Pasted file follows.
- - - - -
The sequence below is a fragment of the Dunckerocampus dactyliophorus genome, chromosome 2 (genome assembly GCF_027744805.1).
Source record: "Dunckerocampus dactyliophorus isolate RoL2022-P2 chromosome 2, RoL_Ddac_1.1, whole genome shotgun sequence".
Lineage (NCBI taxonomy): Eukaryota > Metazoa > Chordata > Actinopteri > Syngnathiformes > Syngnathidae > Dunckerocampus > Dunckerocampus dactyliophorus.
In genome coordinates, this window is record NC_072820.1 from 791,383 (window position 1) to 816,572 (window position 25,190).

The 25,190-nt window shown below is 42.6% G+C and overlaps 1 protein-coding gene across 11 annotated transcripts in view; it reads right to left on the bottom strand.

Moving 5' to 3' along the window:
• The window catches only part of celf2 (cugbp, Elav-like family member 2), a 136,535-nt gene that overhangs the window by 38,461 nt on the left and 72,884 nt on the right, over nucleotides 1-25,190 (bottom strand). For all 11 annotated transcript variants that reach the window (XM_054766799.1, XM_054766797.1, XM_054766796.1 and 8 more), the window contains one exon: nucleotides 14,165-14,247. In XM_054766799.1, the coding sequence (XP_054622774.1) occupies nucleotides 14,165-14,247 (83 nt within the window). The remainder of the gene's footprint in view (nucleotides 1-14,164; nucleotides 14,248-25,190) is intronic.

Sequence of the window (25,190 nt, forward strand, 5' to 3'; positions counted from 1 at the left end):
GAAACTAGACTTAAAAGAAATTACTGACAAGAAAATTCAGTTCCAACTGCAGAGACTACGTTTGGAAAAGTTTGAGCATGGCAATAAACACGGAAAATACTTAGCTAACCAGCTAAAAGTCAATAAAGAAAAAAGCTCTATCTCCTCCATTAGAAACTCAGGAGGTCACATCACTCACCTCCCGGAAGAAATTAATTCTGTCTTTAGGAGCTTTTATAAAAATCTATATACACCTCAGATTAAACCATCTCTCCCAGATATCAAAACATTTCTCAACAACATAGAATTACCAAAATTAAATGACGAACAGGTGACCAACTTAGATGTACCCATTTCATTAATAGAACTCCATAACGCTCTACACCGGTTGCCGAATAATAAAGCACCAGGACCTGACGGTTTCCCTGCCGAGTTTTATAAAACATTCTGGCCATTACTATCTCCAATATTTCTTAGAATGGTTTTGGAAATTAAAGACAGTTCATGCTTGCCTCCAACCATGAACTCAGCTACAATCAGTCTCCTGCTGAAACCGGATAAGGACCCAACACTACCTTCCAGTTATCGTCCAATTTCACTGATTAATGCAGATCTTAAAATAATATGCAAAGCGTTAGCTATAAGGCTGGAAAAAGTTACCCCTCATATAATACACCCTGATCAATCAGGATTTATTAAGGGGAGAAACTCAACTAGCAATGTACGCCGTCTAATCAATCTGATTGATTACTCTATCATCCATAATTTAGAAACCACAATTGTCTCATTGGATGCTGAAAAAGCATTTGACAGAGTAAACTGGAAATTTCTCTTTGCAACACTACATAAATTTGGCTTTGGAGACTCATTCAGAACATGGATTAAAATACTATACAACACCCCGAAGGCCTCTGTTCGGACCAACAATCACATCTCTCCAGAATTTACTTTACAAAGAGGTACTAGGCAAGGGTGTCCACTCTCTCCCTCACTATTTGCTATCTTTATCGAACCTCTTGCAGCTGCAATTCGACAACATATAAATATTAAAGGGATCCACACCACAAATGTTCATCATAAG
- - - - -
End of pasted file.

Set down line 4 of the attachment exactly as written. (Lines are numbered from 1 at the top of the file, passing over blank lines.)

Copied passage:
In genome coordinates, this window is record NC_072820.1 from 791,383 (window position 1) to 816,572 (window position 25,190).